Sunday, July 8, 2012

Smokey Colorado

June was the hottest summer on record in Colorado. The most days with temperatures over 100 degrees in a year before 2012 was seven. We have already had eight days over 100 and the hottest time of the year is yet to come. There was also little to no rain for much of the state; consequently fires started easily, whether by human carelessness or intent, or lightning several large forest fires occurred. Several hundred homes were completely lost along with tens of thousands of acres of forest.

Finding suitable conditions for running has been difficult. I seem to prefer afternoon runs but found myself leaving the house around 8:00am many mornings to beat the heat and I would still finish with the temperature over 90 degrees. There was typically less smoke earlier in the morning; fires tended to grow during the day. Occasionally here in Boulder we could smell smoke from the fires in Ft. Collins and Colorado Springs but normally there was just a heavy haze. There were about three days I didn't run specifically because of the smoke and there were about three days when I probably shouldn't have.

I managed to run 155 miles for the month of June which included 31 miles for the Golden Gate Canyon Dirty Thirty 50K on June 2nd. July is going well. I ran about 40 miles this past week. I have still had to run early, but now it is because we are experiencing the "North American Monsoon" which seems to have arrived about a month early like all of our weather since March. This weather pattern causes early to late afternoon downpours and thunderstorms for much of the state. Each morning starts fresh with clear skies or maybe some residual clouds and then the clouds just start building as the day progresses. After an early morning run yesterday with my son and his girlfriend my running clothes were completely drenched in sweat. Typically here the air is so dry that sweat just evaporates; turns out the dew point was 57 and the temperature was 68. I'd much rather run with a temperature of 85 degrees and 10 percent humidity.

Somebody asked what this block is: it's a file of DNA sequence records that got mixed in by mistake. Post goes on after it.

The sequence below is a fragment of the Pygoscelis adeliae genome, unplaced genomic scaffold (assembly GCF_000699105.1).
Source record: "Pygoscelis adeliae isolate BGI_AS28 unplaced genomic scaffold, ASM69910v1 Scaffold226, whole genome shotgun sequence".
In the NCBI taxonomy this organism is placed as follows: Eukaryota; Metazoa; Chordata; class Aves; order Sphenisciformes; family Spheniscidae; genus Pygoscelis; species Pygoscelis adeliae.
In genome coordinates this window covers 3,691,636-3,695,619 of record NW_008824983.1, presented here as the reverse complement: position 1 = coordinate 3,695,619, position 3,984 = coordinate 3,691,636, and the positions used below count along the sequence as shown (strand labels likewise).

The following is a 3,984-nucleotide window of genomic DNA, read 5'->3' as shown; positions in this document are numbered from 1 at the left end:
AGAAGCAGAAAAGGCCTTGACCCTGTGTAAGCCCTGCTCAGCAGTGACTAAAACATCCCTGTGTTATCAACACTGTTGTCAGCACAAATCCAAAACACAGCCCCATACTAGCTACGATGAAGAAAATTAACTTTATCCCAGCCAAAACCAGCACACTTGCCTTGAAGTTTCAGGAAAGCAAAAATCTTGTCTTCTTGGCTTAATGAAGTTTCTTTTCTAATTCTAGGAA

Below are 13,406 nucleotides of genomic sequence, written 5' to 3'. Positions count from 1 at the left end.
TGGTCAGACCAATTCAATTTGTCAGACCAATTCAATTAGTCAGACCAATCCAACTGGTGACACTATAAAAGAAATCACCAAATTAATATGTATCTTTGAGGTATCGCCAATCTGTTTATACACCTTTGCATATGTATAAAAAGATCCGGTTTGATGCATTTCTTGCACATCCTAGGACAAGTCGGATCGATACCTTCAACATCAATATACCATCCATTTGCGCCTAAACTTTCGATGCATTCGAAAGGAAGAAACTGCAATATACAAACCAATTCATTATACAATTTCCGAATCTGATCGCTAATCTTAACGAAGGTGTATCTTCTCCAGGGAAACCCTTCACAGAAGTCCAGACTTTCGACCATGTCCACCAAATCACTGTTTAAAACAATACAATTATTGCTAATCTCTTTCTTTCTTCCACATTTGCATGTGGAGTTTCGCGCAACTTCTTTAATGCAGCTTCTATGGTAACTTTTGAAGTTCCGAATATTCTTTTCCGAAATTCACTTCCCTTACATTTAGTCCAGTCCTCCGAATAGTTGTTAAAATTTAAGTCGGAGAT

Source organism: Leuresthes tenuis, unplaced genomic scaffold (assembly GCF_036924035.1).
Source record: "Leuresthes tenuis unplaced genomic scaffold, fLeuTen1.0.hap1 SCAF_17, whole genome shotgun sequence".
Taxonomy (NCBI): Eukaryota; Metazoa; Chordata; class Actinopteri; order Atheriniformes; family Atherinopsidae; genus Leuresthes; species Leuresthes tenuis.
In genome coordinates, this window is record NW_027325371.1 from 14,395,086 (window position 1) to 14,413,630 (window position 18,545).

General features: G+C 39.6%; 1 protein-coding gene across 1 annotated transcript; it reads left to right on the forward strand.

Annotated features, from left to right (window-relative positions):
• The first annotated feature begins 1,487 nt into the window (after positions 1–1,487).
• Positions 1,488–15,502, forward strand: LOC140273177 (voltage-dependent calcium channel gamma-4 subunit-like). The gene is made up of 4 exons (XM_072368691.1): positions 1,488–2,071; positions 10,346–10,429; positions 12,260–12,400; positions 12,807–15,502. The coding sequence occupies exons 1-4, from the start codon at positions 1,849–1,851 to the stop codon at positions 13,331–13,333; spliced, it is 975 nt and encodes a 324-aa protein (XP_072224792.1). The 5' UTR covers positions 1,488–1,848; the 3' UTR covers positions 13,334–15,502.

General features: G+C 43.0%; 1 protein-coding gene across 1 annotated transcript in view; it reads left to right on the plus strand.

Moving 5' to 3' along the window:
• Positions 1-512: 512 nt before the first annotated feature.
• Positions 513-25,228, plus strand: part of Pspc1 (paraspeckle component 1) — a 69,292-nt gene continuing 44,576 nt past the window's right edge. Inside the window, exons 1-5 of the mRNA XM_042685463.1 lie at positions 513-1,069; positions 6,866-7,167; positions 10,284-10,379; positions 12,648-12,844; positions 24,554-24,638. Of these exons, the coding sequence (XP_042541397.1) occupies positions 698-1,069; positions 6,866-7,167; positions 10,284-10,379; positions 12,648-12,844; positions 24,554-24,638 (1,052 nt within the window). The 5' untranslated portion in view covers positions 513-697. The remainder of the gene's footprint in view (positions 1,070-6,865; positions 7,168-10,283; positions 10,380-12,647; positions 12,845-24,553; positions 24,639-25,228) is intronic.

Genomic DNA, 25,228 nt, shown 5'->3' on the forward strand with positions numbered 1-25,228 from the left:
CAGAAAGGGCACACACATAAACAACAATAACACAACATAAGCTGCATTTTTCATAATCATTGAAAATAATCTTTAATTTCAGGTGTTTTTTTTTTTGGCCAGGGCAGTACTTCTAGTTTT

I have been running a lot in the "open space" southwest of the house because it is convenient to get to without having to make an excursion in a gas-powered vehicle. Also, much of the best mountain running terrain was closed during and after the "Flagstaff Fire". Some of the trails that I like to run are in the burn area. Many of the nearby trails have reopened so I'd like to get back in there. I recently ran to the summit of Flagstaff Mountain from downtown Boulder. No fire damage was visible on that run. The fire was so named for the road near where the lightning strike started the fire which continues on after switchbacking up the face of Flagstaff Mountain.

The rains now pose a threat to burn areas because the land there no longer can retain the water and mudslides and flash floods are certain to occur. For now at least, the fire danger has dropped and the air is healthier to breath.

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